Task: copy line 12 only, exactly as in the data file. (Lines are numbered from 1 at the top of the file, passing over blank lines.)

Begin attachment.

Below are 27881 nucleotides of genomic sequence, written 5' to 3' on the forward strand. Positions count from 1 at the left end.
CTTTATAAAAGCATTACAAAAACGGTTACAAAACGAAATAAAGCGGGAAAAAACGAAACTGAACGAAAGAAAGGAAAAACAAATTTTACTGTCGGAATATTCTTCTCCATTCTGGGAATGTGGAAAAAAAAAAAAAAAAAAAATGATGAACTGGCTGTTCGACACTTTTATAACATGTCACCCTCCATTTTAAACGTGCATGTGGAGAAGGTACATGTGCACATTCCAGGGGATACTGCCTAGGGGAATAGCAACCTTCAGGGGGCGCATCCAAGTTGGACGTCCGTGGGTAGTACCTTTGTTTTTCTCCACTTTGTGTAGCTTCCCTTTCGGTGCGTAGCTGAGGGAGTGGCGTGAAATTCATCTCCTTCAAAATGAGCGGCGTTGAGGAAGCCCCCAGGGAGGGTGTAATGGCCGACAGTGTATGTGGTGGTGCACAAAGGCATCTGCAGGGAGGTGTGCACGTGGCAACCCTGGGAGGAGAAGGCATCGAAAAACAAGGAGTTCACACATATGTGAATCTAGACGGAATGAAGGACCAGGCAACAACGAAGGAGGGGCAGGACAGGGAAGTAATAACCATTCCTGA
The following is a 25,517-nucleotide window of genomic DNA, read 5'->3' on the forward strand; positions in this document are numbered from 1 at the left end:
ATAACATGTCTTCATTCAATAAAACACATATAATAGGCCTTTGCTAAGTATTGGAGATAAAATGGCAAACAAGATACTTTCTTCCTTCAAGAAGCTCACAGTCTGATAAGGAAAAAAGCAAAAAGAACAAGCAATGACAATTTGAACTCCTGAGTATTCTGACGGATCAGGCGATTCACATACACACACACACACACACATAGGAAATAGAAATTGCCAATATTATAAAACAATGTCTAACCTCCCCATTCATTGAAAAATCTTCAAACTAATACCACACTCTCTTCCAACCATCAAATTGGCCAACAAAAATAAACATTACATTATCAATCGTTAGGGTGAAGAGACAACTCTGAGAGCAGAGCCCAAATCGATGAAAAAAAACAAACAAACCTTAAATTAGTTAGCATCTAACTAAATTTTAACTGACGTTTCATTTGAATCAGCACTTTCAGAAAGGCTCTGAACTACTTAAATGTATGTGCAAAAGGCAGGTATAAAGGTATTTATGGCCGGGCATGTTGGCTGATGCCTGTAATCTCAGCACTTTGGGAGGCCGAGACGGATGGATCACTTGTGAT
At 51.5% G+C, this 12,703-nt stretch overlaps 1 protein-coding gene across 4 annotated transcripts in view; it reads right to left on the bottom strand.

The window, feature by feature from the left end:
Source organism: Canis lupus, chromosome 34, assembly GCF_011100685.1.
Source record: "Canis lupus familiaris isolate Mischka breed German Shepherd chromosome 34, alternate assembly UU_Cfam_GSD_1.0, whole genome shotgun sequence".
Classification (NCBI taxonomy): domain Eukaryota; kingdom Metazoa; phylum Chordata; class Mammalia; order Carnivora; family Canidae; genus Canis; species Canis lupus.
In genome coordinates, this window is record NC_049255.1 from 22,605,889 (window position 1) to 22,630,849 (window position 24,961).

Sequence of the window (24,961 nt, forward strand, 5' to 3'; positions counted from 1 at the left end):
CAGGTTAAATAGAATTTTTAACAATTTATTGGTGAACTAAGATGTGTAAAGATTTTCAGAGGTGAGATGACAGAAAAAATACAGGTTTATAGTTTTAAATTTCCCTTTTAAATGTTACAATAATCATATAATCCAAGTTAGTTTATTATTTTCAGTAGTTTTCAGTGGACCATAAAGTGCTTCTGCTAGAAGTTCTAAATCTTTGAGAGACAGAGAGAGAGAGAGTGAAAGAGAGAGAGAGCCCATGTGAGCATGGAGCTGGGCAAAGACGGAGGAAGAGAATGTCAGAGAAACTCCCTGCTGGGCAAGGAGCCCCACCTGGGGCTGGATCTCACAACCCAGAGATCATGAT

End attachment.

CAGGTTAAATAGAATTTTTAACAATTTATTGGTGAACTAAGATGTGTAAAGATTTTCAGAGGTGAGATGACAGAAAAAATACAGGTTTATAGTTTTAAATTTCCCTTTTAAATGTTACAATAATCATATAATCCAAGTTAGTTTATTATTTTCAGTAGTTTTCAGTGGACCATAAAGTGCTTCTGCTAGAAGTTCTAAATCTTTGAGAGACAGAGAGAGAGAGAGTGAAAGAGAGAGAGAGCCCATGTGAGCATGGAGCTGGGCAAAGACGGAGGAAGAGAATGTCAGAGAAACTCCCTGCTGGGCAAGGAGCCCCACCTGGGGCTGGATCTCACAACCCAGAGATCATGAT